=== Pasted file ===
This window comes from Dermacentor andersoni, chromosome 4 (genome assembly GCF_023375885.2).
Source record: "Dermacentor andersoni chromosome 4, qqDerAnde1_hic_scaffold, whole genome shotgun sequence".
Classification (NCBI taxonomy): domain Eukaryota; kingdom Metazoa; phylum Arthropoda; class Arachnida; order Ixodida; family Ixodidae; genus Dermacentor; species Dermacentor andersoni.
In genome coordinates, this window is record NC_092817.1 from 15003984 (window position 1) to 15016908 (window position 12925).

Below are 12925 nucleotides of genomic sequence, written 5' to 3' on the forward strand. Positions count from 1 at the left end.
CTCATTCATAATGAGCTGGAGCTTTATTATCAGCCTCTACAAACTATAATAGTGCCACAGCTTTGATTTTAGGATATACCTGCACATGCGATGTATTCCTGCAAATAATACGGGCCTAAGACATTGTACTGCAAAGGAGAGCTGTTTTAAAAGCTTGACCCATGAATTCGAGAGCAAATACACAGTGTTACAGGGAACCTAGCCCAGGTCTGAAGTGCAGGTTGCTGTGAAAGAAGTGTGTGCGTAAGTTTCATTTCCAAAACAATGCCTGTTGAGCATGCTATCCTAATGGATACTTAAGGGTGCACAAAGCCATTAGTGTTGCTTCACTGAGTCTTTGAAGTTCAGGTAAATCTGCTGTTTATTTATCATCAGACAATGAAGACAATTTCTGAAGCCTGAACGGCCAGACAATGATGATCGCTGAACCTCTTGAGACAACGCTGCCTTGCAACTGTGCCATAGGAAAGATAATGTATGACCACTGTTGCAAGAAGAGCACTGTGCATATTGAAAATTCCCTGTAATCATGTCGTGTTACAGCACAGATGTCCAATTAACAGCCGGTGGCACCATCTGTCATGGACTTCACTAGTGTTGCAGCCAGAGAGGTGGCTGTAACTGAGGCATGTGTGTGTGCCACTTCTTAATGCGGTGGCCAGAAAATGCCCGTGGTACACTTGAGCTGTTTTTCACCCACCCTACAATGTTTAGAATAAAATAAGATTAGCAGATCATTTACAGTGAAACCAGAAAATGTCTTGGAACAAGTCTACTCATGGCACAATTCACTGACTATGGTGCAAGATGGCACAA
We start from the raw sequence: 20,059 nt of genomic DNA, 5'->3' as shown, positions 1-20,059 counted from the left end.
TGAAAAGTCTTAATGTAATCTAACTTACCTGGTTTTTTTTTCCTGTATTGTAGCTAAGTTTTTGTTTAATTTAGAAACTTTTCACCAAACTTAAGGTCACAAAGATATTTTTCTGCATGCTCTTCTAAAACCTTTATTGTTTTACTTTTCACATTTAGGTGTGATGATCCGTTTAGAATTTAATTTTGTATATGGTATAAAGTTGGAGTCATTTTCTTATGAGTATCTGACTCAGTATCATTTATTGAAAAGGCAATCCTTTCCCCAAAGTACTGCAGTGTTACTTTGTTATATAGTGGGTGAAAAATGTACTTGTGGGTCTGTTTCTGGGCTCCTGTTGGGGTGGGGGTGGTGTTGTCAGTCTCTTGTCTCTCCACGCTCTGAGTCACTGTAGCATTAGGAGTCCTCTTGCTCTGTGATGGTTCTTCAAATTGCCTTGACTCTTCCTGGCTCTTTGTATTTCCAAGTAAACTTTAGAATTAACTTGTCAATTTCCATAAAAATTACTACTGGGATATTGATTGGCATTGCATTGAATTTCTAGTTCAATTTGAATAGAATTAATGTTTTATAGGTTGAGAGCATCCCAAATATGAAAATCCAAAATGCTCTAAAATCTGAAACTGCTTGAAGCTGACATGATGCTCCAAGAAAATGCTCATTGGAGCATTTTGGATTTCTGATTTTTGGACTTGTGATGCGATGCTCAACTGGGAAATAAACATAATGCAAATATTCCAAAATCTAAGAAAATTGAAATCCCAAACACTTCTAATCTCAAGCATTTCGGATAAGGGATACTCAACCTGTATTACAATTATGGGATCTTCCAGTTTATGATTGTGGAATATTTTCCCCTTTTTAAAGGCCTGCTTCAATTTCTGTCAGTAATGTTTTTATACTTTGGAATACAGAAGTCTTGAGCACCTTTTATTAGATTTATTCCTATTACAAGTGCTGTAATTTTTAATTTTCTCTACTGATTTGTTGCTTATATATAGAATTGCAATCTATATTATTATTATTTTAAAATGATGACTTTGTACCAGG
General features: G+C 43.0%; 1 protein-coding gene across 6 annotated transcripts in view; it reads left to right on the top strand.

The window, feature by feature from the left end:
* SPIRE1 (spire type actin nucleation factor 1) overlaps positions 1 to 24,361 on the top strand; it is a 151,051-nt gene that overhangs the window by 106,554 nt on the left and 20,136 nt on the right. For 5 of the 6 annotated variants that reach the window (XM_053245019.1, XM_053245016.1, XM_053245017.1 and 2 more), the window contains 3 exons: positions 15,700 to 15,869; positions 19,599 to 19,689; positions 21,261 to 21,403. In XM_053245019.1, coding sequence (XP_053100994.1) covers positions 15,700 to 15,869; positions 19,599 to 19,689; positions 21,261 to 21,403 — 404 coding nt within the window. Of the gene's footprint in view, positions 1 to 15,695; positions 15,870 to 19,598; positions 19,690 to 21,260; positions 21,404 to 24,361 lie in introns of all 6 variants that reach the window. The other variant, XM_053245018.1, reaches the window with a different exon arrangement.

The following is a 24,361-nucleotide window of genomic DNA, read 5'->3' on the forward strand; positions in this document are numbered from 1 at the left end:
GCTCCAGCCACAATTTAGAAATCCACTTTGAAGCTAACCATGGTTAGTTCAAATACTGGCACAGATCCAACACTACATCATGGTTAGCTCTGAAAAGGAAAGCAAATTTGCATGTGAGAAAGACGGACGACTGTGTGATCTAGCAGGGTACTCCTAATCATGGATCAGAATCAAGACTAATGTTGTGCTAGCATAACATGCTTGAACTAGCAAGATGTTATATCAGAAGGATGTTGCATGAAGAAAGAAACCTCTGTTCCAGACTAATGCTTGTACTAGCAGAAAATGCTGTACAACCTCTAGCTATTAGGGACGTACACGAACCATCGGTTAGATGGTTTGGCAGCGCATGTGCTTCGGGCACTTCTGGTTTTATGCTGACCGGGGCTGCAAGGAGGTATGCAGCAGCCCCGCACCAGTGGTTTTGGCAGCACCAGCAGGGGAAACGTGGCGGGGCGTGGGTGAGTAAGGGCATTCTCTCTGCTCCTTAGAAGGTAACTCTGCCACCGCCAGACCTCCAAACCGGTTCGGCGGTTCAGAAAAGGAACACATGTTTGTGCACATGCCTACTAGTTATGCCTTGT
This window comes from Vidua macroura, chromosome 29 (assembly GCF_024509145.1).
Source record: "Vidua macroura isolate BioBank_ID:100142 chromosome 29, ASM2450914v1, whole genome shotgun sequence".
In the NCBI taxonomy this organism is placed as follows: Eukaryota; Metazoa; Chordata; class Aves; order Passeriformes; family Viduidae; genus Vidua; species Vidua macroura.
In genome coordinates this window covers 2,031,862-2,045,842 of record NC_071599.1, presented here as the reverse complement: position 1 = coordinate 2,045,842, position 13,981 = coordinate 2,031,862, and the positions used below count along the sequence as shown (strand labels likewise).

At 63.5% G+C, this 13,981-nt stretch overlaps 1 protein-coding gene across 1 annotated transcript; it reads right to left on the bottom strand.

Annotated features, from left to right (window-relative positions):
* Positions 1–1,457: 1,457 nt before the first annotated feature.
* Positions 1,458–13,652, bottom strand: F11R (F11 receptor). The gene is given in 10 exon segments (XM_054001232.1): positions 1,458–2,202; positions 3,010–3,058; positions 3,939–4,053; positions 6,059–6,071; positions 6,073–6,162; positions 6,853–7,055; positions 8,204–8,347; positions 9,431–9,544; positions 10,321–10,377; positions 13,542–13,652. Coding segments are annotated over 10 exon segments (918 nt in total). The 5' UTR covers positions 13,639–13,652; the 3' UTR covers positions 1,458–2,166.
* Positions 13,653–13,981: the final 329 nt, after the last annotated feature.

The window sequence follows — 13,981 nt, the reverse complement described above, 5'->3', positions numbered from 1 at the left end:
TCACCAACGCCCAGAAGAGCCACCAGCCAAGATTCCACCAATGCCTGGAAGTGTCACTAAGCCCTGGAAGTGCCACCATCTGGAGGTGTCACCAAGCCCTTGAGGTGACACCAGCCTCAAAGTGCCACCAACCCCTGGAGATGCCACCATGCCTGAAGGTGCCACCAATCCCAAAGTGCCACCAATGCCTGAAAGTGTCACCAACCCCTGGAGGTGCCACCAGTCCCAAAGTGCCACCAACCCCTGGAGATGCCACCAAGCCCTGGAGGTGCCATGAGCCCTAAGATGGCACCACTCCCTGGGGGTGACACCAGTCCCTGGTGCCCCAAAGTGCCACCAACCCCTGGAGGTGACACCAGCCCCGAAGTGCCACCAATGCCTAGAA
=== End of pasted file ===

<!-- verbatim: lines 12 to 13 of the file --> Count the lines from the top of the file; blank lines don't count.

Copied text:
The following is a 24,361-nucleotide window of genomic DNA, read 5'->3' on the forward strand; positions in this document are numbered from 1 at the left end:
GCTCCAGCCACAATTTAGAAATCCACTTTGAAGCTAACCATGGTTAGTTCAAATACTGGCACAGATCCAACACTACATCATGGTTAGCTCTGAAAAGGAAAGCAAATTTGCATGTGAGAAAGACGGACGACTGTGTGATCTAGCAGGGTACTCCTAATCATGGATCAGAATCAAGACTAATGTTGTGCTAGCATAACATGCTTGAACTAGCAAGATGTTATATCAGAAGGATGTTGCATGAAGAAAGAAACCTCTGTTCCAGACTAATGCTTGTACTAGCAGAAAATGCTGTACAACCTCTAGCTATTAGGGACGTACACGAACCATCGGTTAGATGGTTTGGCAGCGCATGTGCTTCGGGCACTTCTGGTTTTATGCTGACCGGGGCTGCAAGGAGGTATGCAGCAGCCCCGCACCAGTGGTTTTGGCAGCACCAGCAGGGGAAACGTGGCGGGGCGTGGGTGAGTAAGGGCATTCTCTCTGCTCCTTAGAAGGTAACTCTGCCACCGCCAGACCTCCAAACCGGTTCGGCGGTTCAGAAAAGGAACACATGTTTGTGCACATGCCTACTAGTTATGCCTTGT